Almost halfway through his state constitutionally limited second term, New Jersey Gov. Phil Murphy admits he has his eye on the finish line – but amid speculation about his future, he does not see a White House in the distance.
“I don’t see it. I’m 65 and I don’t think, to each his own and for this guy, I’m good with doing what I’m doing, which is my nose pressed against the Jersey glass and running for the tape,” Murphy said in an exclusive one-on-one interview with NBC New York.
While denying for the first time publicly any presidential ambition post-President Joe Biden, he didn’t slam the door on D.C. entirely. A job as part of an administration could in the cards.
“I would never say never, but literally have not given one speck of thought when we are done here,” Murphy said.
Amusingly, some of the speculation in New Jersey about Murphy potentially going to Washington has been fueled by dramatic changes he has made. No, not politically or anything of that sort — but rather the new look of his hair.
He said it came after speaking with his barber, when she suggested the change.
“About a year ago, I can’t remember when, she says ‘Mr. Murphy, why do I keep cutting your hair? You don’t have that much hair to begin with, you should let your hair grow,'” recalled Murphy. “So I said ‘Ms. Kim, let’s give it a try.'”
New Jersey Gov. Phil Murphy got candid with NBC New York’s Brian Thompson during a one-on-one interview, opening up about the fight against gun violence and the lessons learned from the pandemic.
In the nearly six years following Republican former governor Chris Christie, Murphy has carved a trail 180 degrees opposite — leading his fellow Democrats down a progressive road not seen in decades.
That included a statewide ban on plastic straws and plastic grocery bags. But some environmentalists say his administration hasn’t gone far enough to end the Garden State’s dependence on natural gas.
There’s also the glaring issue of returnable cans and bottles, incentivizing recycling with a deposit. It’s the law in ten states – including New York and Connecticut – but not in New Jersey.
As to why his state does not have a similar bill, he said he doesn’t “have a good answer for you…Something we should probably have.” Murphy also said that he would “conceptually” welcome some sort of bottle bill to come to his desk.
Regarding a bottle return bill similar to New York’s and Connecticut’s, we reached out to Assembly Speaker Craig Coughlin who also has no idea why New Jersey doesn’t have one, but quickly added that it’s probably something his environment committee should look at.
Murphy – a native of Massachusetts – is in a reflective mood as his time as governor starts to wind down. He continues to look ahead to his next chapter while wrestling with the realities of running the Garden State, and the divisive national political scene. High among those issues: mass shootings, and attacks by NRA over the gun-control law he signed.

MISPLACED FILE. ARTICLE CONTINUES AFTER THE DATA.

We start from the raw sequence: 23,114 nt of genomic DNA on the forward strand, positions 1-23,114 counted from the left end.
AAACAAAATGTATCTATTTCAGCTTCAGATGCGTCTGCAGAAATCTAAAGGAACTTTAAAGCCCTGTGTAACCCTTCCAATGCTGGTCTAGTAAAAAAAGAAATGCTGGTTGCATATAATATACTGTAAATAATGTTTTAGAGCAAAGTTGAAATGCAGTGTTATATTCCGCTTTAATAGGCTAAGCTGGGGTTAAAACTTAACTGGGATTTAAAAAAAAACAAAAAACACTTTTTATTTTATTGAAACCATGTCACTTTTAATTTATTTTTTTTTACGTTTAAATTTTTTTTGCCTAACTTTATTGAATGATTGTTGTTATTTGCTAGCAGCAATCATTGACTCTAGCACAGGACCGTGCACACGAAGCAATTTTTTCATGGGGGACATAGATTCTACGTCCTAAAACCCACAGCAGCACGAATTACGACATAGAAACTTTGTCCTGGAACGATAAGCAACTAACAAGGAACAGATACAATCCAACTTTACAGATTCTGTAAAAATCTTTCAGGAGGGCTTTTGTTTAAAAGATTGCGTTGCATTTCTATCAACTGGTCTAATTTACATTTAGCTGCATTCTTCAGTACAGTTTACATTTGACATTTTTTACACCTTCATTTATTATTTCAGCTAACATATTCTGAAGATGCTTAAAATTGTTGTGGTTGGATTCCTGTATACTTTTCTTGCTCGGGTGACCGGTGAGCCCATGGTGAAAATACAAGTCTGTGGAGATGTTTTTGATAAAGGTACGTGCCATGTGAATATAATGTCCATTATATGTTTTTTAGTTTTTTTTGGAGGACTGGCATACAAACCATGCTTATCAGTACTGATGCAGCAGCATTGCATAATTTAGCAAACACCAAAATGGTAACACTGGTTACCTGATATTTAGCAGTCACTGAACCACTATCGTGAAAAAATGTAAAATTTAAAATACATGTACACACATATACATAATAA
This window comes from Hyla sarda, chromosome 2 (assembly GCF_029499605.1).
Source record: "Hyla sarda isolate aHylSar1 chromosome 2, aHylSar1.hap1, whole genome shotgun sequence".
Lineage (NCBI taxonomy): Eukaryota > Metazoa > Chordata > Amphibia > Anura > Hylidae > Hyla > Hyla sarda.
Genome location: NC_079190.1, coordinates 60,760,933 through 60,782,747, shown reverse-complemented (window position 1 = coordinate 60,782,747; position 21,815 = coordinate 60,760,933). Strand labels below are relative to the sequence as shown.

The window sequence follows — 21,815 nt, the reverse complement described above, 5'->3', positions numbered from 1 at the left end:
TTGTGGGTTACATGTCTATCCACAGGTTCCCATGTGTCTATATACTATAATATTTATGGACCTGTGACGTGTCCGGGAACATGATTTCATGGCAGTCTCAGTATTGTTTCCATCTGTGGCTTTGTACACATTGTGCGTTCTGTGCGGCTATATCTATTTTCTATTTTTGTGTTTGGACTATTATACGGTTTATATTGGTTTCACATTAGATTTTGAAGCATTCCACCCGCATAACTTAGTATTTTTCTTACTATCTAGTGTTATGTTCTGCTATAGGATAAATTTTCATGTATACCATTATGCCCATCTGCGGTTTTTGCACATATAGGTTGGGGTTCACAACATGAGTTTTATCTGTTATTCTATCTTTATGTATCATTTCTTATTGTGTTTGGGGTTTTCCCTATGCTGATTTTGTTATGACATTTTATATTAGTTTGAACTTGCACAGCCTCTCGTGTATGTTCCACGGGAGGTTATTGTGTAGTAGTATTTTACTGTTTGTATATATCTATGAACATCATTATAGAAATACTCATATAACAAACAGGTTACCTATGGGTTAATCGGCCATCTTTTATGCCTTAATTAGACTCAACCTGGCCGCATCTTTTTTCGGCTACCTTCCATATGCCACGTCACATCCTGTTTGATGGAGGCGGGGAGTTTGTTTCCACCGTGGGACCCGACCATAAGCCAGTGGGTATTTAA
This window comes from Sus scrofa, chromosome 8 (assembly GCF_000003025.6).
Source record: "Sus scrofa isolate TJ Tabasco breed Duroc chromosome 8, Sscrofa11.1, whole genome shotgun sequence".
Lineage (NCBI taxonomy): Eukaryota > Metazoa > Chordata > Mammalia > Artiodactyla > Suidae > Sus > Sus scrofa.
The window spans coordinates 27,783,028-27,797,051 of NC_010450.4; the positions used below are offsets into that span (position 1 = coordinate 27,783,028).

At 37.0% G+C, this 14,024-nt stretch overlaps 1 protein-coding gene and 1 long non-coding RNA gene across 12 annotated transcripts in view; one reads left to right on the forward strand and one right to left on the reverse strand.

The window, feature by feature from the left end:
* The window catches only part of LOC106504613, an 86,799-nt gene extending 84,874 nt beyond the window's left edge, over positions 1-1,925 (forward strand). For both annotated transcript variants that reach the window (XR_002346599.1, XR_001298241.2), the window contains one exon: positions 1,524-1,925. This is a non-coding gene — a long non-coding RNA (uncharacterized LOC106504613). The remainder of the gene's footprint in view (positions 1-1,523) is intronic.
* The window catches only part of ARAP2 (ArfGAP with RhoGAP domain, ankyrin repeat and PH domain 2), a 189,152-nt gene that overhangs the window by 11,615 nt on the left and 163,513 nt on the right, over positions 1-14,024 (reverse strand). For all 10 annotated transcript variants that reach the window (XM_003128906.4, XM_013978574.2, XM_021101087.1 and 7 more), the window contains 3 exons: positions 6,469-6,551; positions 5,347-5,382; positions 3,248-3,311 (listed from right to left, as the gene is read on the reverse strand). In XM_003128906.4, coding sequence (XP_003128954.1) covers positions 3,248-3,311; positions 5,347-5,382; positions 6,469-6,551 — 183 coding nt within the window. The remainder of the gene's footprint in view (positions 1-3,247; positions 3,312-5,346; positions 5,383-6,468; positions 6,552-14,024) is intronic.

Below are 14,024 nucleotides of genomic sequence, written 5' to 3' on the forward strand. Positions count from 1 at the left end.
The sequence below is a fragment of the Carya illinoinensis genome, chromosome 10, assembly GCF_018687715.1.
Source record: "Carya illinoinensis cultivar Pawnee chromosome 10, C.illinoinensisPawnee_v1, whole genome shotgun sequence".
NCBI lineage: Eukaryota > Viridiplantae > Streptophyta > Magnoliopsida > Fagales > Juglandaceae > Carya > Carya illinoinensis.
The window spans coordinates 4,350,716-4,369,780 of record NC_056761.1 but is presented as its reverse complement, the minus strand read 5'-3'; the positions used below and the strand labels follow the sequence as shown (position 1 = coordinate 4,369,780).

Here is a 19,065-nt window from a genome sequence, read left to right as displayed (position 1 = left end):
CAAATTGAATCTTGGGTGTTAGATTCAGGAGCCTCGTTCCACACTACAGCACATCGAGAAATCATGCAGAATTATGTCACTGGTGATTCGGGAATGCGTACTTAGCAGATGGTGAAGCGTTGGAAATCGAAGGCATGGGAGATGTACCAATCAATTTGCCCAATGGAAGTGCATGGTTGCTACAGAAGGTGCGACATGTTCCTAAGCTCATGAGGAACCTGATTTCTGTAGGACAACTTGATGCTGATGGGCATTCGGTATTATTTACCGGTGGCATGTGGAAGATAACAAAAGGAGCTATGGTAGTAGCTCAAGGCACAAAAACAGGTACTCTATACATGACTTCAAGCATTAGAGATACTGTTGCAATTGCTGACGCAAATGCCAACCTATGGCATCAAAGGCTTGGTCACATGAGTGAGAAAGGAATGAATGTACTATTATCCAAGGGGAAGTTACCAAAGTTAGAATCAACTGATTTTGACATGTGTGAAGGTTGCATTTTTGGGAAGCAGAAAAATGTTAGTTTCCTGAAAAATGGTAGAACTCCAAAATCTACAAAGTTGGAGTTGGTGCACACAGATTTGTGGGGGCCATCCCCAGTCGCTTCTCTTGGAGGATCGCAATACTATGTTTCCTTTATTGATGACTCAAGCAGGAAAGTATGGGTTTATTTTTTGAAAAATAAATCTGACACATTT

The governor said he wishes more could be done to help combat the scourge of gun violence in the country.
“We’ve started to and I don’t want to make light of even modest progress, but I am disheartened that I’m not sure we’ll ever get to that comprehensive state that we need to get to,” he said of gun control measures.
Bitter disagreement also is a reality in the fight over abortion rights. Murphy said the U.S. Supreme Court’s Dobbs decision, overturning Roe vs. Wade, hit especially hard. The practicing Catholic and father of four had signed one of the nation’s most liberal reproductive rights bills, allowing abortion up until birth. Critics have attacked it, but Murphy remains defiant.
“We’re on the right side of history and I’m convinced that history will agree with me,” he said, adding that one’s own personal beliefs on the matter should not influence state policy. “I can’t let that dictate what I believe is right for the women in New Jersey. As painful as that may be inside my heart, it is not what is right for this state and I will never waiver from that.”
Nationally, Murphy was defined by his pandemic response, criticized in some circles for a prolonged shutdown that impacted schools and businesses, as well as extended mask requirements in one of the first states hit by COVID, with one of the highest death tolls.
Murphy said he wishes that so much of the pandemic had not become a partisan issue, and pinned blame for that squarely on the person occupying the White House at the time.
“Sadly starts at the top. I blame President Trump for making this a partisan matter when it didn’t need to be,” Murphy said.
And while he said he will always carry the pain of lives lost and businesses shuttered forever, he didn’t second-guess the moves he made.
“I believe with all my heart based on everything we knew at every moment of this, we had no choice,” Murphy said.